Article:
Vegetable farmer in Ghana watering his crops. Credit N. Palmer CIAT

Vegetable farmer in Ghana watering his crops. Credit N. Palmer CIAT

In some parts of sub-Saharan Africa there is plenty of water available. The challenge is to increase the amount of available water that is ‘harvested’ for crop growth. Such water harvesting can be done at a field, farm or watershed level. In some places there is a potential for ground water extraction using boreholes. There is also a need to increase the amount of irrigation (using dams or run-of-the-river systems) from the current 6% of arable land, in a sustainable manner.[1] In other regions, water is very scarce; approximately 70% of the world’s poor live in rural areas with little option but to rely on rain-fed agriculture to sustain their livelihoods.[2] An estimated 200 million people in sub-Saharan African (18% of the population) face serious water shortages.

Furthermore, climate change continues to pose a challenge to water management in agriculture. Most agriculture in sub-Saharan Africa is rain-fed and prolonged periods of drought are becoming increasingly frequent.[3] This increases pressures on valuable water resources and agricultural irrigation. In response, water conservation policies, strategies and activities offer solutions to manage and protect fresh water as a sustainable resource and to meet current and future human demand.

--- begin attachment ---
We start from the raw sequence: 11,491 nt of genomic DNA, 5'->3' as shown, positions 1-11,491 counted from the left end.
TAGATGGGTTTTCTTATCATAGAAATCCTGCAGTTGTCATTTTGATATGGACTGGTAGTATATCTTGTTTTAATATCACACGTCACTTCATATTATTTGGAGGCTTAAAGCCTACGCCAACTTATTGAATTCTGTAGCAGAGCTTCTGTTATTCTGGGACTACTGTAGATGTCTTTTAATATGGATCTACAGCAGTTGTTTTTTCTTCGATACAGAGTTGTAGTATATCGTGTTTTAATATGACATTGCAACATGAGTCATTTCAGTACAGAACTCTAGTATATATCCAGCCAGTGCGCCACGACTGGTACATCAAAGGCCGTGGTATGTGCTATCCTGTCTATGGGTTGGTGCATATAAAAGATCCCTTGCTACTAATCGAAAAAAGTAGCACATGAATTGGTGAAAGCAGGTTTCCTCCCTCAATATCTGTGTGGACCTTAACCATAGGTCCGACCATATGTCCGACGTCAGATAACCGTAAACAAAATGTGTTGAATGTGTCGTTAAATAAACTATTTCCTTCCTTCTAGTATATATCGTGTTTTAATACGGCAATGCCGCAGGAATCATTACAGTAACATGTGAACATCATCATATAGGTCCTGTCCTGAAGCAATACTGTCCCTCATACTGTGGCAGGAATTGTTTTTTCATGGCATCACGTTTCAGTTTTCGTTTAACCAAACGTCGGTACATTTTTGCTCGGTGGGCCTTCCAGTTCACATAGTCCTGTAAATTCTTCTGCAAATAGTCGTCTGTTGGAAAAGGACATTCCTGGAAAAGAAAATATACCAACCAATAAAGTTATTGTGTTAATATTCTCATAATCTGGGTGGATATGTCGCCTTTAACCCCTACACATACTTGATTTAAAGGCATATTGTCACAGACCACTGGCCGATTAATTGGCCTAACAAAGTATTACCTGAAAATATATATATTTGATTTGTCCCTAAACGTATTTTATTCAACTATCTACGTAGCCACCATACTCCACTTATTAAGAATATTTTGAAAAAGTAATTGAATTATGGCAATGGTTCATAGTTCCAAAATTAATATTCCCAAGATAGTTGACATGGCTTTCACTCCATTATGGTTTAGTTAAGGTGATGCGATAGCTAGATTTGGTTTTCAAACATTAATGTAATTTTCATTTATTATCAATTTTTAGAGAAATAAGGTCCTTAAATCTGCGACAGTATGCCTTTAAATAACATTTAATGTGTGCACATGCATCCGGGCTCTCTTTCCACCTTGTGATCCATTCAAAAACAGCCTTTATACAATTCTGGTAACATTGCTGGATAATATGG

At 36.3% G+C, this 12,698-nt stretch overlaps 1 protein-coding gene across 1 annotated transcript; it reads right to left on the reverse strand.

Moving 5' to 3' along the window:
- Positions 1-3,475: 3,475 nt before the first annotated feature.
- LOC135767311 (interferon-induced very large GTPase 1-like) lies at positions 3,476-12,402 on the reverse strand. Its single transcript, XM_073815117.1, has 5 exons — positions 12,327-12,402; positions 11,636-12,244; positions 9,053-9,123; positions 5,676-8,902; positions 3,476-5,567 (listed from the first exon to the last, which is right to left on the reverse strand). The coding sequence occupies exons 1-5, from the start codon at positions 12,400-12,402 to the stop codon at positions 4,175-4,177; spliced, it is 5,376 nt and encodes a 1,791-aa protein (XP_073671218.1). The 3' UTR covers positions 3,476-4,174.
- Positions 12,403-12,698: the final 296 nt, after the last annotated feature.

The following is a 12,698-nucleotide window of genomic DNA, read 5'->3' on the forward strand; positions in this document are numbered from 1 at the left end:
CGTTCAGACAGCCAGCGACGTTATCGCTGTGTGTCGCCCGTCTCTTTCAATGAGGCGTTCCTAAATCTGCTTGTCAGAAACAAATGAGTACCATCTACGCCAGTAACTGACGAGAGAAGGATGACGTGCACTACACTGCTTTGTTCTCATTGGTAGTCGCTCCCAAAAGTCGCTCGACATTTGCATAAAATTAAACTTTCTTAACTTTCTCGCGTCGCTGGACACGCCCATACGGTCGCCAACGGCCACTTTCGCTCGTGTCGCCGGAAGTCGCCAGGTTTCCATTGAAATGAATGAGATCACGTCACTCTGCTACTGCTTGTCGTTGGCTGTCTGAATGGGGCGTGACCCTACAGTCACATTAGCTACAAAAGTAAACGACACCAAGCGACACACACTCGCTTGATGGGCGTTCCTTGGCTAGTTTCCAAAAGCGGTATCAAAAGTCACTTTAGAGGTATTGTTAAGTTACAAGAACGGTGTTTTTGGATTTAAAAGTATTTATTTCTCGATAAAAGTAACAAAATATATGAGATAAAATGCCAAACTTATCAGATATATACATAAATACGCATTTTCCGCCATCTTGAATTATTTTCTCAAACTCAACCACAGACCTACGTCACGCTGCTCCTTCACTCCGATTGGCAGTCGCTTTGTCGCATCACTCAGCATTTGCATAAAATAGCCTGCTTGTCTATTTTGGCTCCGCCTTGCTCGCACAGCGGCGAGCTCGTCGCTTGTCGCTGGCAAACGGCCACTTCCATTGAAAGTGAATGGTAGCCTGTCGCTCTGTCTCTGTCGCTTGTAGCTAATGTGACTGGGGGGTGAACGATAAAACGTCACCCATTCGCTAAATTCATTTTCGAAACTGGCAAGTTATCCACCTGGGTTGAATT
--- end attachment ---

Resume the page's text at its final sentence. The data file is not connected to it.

Practically, water harvesting involves gathering water from the ‘catchment area’ (the area around a water source where rainfall naturally collects) and channelling it to the required area.[4] This can be accomplished in many ways such as harvesting water from an external catchment, rooftop or semi-circular bunds, but all are suitable under different conditions depending upon the environment, climate and the labour and financial resources available to the farmer. Some techniques can also work at a smaller scale to conserve water within the cropped area by reducing run-off and keeping the water where it falls as much as possible.[5]

Irrigated fields in Zimbabwe. Credit Jessie Kalsmith, Fintrac Inc.

Irrigated fields in Zimbabwe. Credit Jessie Kalsmith, Fintrac Inc.

Four different methods – contour harvesting, earth basins, planting pits and drip irrigation – highlight a spectrum of approaches currently available to farmers:[6]

Contour harvesting: Ploughing (turning up the earth before seeding) and furrowing (making a rut, groove, or trail in the soil), then planting along the ridges or contours rather than up and down the slope conserves water by reducing surface run-off and encouraging filtration of water into the crop area. Several water-harvesting techniques are based along contours including: contour ploughing; contour ridges; stone lines; grass strips; and terraces.